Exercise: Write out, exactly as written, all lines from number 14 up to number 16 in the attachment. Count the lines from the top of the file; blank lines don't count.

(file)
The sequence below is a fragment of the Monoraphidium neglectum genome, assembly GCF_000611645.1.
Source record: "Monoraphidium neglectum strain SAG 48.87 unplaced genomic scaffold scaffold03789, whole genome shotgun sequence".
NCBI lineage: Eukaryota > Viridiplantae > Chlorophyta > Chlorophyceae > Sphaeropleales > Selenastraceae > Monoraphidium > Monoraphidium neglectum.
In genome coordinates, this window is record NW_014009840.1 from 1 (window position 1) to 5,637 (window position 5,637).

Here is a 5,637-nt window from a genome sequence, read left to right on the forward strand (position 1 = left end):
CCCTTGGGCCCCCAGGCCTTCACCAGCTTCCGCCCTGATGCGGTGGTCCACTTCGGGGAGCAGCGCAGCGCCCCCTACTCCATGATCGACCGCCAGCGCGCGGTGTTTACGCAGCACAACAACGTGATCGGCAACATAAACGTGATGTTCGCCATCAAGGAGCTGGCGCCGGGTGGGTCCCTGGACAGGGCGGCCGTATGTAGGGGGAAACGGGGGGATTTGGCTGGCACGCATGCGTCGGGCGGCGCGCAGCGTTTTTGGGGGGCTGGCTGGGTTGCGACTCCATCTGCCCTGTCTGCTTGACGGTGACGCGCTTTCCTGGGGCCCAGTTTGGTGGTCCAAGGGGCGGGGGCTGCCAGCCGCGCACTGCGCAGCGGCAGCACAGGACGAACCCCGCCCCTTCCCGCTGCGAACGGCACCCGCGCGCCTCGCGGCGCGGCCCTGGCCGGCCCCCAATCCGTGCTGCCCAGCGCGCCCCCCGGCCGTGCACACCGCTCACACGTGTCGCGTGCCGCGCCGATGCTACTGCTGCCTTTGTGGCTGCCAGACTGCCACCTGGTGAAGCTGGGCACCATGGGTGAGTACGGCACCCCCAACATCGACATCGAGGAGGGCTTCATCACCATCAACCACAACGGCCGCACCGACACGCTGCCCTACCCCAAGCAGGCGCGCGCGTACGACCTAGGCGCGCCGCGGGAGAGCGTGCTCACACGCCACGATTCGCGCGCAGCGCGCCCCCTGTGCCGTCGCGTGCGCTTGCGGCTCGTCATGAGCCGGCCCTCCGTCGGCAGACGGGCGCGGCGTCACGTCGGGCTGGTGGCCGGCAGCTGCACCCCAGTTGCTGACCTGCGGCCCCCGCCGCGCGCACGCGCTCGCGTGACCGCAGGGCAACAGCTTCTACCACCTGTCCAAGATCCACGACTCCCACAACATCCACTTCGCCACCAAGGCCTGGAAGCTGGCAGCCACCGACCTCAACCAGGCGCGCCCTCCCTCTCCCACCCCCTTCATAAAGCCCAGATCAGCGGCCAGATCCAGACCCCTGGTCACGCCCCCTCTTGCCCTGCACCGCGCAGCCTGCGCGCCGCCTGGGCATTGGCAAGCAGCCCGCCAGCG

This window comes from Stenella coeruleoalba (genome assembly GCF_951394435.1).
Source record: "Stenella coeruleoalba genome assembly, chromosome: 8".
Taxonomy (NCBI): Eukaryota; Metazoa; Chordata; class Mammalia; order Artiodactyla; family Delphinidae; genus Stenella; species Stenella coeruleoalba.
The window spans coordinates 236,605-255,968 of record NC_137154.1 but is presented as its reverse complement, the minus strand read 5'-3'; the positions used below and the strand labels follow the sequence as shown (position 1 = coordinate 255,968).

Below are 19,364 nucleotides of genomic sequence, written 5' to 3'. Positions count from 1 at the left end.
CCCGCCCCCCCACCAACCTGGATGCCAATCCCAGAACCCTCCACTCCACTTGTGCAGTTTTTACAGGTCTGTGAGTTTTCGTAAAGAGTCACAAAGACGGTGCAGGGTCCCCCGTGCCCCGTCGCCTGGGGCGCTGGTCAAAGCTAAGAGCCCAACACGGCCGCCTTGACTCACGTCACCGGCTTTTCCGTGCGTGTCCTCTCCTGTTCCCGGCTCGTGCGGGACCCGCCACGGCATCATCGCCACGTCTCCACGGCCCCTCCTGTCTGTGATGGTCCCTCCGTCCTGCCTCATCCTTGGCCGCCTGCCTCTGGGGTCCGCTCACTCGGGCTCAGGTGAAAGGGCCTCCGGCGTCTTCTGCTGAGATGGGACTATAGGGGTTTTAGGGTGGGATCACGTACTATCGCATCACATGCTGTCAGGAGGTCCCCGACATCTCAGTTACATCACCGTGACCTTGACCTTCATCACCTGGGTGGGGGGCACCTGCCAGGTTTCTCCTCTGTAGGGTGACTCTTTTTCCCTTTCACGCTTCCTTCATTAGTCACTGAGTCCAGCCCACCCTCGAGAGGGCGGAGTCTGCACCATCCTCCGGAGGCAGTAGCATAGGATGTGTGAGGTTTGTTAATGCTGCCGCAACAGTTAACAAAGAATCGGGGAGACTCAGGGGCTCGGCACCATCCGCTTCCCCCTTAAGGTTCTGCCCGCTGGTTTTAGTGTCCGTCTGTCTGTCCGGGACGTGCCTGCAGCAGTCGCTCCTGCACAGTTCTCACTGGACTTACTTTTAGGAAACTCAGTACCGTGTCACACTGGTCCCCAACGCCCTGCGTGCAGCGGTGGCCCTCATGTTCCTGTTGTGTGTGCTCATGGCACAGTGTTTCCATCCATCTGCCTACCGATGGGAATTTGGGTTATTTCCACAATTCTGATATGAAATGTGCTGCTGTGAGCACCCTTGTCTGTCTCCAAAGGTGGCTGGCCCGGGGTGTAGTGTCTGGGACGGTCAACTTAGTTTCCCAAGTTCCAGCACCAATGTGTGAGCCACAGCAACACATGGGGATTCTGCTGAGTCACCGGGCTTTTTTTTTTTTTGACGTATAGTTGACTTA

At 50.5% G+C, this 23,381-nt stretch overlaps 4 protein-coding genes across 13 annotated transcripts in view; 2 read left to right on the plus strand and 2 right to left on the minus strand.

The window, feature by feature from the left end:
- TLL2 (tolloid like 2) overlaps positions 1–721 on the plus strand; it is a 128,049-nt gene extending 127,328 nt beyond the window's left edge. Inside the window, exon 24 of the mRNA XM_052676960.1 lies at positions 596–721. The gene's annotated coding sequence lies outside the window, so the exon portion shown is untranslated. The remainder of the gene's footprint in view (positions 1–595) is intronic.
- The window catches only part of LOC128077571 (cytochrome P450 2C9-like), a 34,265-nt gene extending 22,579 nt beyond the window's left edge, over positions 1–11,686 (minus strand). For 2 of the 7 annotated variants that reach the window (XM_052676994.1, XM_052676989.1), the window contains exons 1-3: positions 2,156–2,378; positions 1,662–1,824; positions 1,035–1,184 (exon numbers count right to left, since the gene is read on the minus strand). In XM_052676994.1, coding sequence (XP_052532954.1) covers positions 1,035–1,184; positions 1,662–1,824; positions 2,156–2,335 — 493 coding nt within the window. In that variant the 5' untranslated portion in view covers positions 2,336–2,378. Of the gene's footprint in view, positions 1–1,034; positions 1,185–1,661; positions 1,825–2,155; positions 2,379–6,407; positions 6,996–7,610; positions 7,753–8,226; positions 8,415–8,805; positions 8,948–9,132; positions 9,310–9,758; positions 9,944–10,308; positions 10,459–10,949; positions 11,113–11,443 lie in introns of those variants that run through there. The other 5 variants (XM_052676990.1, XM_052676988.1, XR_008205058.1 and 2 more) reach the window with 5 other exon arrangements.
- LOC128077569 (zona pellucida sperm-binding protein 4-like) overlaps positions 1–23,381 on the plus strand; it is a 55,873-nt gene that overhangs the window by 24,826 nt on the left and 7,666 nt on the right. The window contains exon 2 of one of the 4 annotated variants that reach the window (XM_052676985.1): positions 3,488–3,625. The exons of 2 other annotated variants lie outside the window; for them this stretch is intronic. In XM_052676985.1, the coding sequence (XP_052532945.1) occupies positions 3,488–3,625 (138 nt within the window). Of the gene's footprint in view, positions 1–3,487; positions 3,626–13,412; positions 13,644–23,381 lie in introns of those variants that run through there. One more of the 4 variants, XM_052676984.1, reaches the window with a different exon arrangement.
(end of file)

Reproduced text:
The window, feature by feature from the left end:
- TLL2 (tolloid like 2) overlaps positions 1–721 on the plus strand; it is a 128,049-nt gene extending 127,328 nt beyond the window's left edge. Inside the window, exon 24 of the mRNA XM_052676960.1 lies at positions 596–721. The gene's annotated coding sequence lies outside the window, so the exon portion shown is untranslated. The remainder of the gene's footprint in view (positions 1–595) is intronic.
- The window catches only part of LOC128077571 (cytochrome P450 2C9-like), a 34,265-nt gene extending 22,579 nt beyond the window's left edge, over positions 1–11,686 (minus strand). For 2 of the 7 annotated variants that reach the window (XM_052676994.1, XM_052676989.1), the window contains exons 1-3: positions 2,156–2,378; positions 1,662–1,824; positions 1,035–1,184 (exon numbers count right to left, since the gene is read on the minus strand). In XM_052676994.1, coding sequence (XP_052532954.1) covers positions 1,035–1,184; positions 1,662–1,824; positions 2,156–2,335 — 493 coding nt within the window. In that variant the 5' untranslated portion in view covers positions 2,336–2,378. Of the gene's footprint in view, positions 1–1,034; positions 1,185–1,661; positions 1,825–2,155; positions 2,379–6,407; positions 6,996–7,610; positions 7,753–8,226; positions 8,415–8,805; positions 8,948–9,132; positions 9,310–9,758; positions 9,944–10,308; positions 10,459–10,949; positions 11,113–11,443 lie in introns of those variants that run through there. The other 5 variants (XM_052676990.1, XM_052676988.1, XR_008205058.1 and 2 more) reach the window with 5 other exon arrangements.